Digging deeper

Code questions

These will help you see the candidate's real-world development capabilities with Elixir Benchmarks.

What does the following Elixir code do?
IO.puts "Hello, World!"
This code prints the string 'Hello, World!' to the console.
What will be the output of the following Elixir code?
IO.inspect(Enum.map([1, 2, 3, 4], fn x -> x * 2 end))
This code will output the list [2, 4, 6, 8]. It uses the Enum.map function to iterate over the list [1, 2, 3, 4] and multiplies each element by 2.
What does the following Elixir code do?
Enum.reduce([1, 2, 3], 0, fn x, acc -> x + acc end)
This code sums up the numbers in the list [1, 2, 3]. It uses the Enum.reduce function, which takes a list, an initial accumulator value (0 in this case), and a function that describes how to update the accumulator (by adding the current list element to it).
What does the following Elixir code do?
spawn(fn -> 1 + 2 end)
This code creates a new process that executes the function 'fn -> 1 + 2 end'. The spawn function is used in Elixir for creating new processes for concurrency.

Wrap-up questions

Final candidate for Elixir Benchmarks Developer role questions

The final few questions should evaluate the candidate's teamwork, communication, and problem-solving skills. Additionally, assess their knowledge of microservices architecture, serverless computing, and how they handle Elixir Benchmarks application deployments. Inquire about their experience in handling system failures and their approach to debugging and troubleshooting.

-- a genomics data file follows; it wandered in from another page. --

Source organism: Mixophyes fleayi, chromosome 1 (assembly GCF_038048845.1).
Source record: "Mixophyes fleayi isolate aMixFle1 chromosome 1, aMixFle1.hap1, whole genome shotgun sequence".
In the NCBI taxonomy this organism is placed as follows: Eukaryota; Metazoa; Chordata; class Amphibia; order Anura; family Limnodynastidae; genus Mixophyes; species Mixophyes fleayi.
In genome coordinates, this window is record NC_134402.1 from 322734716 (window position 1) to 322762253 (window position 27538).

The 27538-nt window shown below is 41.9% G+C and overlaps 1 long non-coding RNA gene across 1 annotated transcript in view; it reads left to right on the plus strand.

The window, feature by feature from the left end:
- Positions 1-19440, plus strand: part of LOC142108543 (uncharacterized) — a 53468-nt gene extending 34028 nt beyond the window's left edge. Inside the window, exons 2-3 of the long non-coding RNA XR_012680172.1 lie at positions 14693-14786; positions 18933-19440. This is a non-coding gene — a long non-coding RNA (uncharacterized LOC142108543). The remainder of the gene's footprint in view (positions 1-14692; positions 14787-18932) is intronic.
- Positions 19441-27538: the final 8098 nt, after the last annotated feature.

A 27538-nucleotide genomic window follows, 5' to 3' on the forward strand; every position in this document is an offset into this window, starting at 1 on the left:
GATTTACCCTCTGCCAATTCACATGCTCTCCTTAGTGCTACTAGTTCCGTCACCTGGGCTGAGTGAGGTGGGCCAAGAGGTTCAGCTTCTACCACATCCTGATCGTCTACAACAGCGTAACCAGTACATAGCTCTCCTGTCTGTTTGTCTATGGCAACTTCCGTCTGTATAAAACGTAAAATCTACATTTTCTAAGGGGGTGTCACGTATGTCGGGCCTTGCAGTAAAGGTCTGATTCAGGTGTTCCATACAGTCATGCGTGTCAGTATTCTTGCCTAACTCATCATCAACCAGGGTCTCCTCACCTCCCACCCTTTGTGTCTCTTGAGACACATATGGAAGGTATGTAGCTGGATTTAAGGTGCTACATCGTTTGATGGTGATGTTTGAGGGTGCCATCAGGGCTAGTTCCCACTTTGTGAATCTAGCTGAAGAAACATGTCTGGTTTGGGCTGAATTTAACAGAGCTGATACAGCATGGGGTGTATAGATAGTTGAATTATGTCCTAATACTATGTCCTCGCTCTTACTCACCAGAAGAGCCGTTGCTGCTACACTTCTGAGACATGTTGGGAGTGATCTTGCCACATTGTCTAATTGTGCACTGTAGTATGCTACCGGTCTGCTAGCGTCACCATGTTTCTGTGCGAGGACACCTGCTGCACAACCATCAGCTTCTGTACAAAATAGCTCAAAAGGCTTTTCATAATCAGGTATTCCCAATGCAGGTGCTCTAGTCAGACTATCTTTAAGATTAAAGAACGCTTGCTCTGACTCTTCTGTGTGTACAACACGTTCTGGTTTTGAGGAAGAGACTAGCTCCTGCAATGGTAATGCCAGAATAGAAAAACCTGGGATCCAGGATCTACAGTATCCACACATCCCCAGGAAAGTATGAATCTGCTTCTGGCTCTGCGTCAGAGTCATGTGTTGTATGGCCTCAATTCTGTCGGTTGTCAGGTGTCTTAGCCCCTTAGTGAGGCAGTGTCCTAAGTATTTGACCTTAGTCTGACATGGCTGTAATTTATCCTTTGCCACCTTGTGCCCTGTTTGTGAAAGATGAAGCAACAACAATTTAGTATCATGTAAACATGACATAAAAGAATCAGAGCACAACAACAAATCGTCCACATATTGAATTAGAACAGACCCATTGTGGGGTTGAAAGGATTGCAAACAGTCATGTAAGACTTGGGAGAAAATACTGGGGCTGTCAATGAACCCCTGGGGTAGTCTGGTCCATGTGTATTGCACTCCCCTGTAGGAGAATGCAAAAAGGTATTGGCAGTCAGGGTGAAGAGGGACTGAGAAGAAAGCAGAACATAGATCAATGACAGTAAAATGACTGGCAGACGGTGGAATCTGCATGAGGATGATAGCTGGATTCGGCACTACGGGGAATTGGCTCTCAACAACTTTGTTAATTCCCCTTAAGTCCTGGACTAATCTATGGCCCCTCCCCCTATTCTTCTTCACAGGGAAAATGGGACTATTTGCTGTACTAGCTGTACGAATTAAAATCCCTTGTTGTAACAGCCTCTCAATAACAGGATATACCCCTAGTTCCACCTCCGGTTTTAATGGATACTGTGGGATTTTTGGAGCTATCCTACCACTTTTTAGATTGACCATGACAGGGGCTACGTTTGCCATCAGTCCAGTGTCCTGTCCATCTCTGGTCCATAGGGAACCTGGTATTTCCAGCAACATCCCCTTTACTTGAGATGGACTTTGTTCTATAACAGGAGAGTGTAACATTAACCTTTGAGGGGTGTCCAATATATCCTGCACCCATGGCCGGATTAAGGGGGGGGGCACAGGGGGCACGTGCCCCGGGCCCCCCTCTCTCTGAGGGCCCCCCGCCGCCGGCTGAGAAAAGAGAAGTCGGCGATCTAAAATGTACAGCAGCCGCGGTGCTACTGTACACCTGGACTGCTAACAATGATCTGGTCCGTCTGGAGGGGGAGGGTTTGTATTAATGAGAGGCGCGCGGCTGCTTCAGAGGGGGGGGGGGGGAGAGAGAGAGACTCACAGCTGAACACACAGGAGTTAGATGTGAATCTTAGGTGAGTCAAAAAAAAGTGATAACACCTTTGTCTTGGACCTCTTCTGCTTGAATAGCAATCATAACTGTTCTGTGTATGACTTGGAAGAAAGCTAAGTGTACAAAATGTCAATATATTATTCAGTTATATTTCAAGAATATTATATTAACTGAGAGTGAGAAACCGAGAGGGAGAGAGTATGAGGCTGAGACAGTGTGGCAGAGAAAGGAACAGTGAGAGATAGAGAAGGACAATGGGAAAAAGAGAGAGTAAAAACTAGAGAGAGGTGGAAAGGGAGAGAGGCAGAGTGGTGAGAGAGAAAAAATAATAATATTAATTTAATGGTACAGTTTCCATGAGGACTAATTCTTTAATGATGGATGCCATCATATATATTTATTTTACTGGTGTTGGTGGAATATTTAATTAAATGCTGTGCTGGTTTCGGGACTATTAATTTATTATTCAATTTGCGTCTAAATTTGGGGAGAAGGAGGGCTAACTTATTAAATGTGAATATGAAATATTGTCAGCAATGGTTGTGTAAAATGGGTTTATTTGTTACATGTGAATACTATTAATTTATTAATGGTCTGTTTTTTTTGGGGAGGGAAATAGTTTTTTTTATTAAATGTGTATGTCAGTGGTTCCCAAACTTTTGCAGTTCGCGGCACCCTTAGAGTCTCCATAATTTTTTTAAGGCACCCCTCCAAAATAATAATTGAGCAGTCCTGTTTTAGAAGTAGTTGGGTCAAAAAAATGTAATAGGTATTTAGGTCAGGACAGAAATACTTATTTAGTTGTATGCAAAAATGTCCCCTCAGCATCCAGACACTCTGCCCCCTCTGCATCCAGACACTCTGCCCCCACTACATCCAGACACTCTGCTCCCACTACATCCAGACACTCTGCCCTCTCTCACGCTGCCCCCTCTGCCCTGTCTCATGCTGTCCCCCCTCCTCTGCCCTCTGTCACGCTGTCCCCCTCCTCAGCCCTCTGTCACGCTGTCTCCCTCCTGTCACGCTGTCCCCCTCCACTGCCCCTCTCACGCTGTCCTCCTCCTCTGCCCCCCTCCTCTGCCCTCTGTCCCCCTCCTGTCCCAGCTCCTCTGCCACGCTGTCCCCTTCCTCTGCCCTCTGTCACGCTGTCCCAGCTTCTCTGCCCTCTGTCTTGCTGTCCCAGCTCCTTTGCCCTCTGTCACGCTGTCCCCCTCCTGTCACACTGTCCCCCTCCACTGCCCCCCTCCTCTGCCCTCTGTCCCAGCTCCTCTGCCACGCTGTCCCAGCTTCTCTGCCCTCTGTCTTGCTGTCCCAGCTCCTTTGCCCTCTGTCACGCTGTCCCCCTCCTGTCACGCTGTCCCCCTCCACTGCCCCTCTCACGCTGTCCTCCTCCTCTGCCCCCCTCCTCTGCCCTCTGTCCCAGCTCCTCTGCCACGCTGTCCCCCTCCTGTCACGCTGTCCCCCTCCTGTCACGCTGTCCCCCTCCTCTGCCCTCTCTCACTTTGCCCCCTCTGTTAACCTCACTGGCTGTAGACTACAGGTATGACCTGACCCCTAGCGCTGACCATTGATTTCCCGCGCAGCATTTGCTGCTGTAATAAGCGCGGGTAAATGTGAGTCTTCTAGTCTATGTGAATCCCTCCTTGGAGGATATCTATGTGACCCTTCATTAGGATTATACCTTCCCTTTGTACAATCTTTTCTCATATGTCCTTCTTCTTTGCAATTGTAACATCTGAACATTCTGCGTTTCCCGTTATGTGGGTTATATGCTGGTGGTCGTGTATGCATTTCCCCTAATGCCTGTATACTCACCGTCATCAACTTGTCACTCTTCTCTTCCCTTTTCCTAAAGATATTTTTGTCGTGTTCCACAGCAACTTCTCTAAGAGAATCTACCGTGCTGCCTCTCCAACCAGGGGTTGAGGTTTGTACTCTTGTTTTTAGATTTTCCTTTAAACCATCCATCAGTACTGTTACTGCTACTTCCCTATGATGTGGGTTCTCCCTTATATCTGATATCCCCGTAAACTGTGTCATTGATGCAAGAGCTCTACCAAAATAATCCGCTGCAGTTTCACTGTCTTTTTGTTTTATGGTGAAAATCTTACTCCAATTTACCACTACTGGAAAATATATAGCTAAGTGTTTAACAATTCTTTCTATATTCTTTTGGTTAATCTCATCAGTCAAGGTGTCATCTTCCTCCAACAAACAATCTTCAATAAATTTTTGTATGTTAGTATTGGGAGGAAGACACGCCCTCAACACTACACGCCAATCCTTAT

How would you benchmark a distributed Elixir application?
Benchmarking a distributed Elixir application would involve setting up tests that simulate the distributed environment, such as multiple nodes and network latency. I would use tools like Benchee and ExUnit for this purpose.
What is the GenServer in Elixir and how it can be used in benchmarking?
GenServer is a behaviour module for implementing the server of a client-server relation in Elixir. In benchmarking, GenServer can be used to manage state and handle requests in a concurrent and fault-tolerant manner.
Describe the difference between sync and async testing in Elixir.
In sync testing, tests are run one after the other, while in async testing, tests can be run concurrently. Async testing can be faster, but it may also introduce non-determinism if tests are not properly isolated.

Elixir Benchmarks application related

Product Perfect's Elixir Benchmarks development capabilities

Beyond hiring for your Elixir Benchmarks engineering team, you may be in the market for additional help. Product Perfect provides seasoned expertise in Elixir Benchmarks projects, and can engage in multiple capacities.